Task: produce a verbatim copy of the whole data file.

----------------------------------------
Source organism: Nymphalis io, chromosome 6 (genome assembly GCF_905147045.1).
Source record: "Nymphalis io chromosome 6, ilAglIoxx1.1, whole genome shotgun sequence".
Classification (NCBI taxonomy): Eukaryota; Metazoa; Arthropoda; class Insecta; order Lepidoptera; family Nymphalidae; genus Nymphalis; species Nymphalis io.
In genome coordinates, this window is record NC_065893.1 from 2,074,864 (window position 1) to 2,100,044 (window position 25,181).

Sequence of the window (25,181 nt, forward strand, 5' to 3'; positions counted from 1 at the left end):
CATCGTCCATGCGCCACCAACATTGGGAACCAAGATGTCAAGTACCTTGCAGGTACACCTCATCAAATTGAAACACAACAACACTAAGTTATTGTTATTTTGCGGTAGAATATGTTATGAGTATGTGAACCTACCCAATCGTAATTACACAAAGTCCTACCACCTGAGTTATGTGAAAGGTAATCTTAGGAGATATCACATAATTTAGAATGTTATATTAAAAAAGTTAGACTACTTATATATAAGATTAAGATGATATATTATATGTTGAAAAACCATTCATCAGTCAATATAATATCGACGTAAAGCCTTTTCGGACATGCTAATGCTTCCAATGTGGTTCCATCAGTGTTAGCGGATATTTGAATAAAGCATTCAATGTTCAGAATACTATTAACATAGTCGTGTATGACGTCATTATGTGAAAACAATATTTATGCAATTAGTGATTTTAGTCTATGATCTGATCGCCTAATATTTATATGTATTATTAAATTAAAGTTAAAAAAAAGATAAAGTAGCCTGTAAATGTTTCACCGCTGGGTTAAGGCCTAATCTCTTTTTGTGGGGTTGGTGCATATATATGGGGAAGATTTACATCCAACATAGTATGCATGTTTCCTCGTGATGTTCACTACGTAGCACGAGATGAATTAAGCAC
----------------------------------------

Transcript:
Source organism: Nymphalis io, chromosome 6 (genome assembly GCF_905147045.1).
Source record: "Nymphalis io chromosome 6, ilAglIoxx1.1, whole genome shotgun sequence".
Classification (NCBI taxonomy): Eukaryota; Metazoa; Arthropoda; class Insecta; order Lepidoptera; family Nymphalidae; genus Nymphalis; species Nymphalis io.
In genome coordinates, this window is record NC_065893.1 from 2,074,864 (window position 1) to 2,100,044 (window position 25,181).

Sequence of the window (25,181 nt, forward strand, 5' to 3'; positions counted from 1 at the left end):
CATCGTCCATGCGCCACCAACATTGGGAACCAAGATGTCAAGTACCTTGCAGGTACACCTCATCAAATTGAAACACAACAACACTAAGTTATTGTTATTTTGCGGTAGAATATGTTATGAGTATGTGAACCTACCCAATCGTAATTACACAAAGTCCTACCACCTGAGTTATGTGAAAGGTAATCTTAGGAGATATCACATAATTTAGAATGTTATATTAAAAAAGTTAGACTACTTATATATAAGATTAAGATGATATATTATATGTTGAAAAACCATTCATCAGTCAATATAATATCGACGTAAAGCCTTTTCGGACATGCTAATGCTTCCAATGTGGTTCCATCAGTGTTAGCGGATATTTGAATAAAGCATTCAATGTTCAGAATACTATTAACATAGTCGTGTATGACGTCATTATGTGAAAACAATATTTATGCAATTAGTGATTTTAGTCTATGATCTGATCGCCTAATATTTATATGTATTATTAAATTAAAGTTAAAAAAAAGATAAAGTAGCCTGTAAATGTTTCACCGCTGGGTTAAGGCCTAATCTCTTTTTGTGGGGTTGGTGCATATATATGGGGAAGATTTACATCCAACATAGTATGCATGTTTCCTCGTGATGTTCACTACGTAGCACGAGATGAATTAAGCAC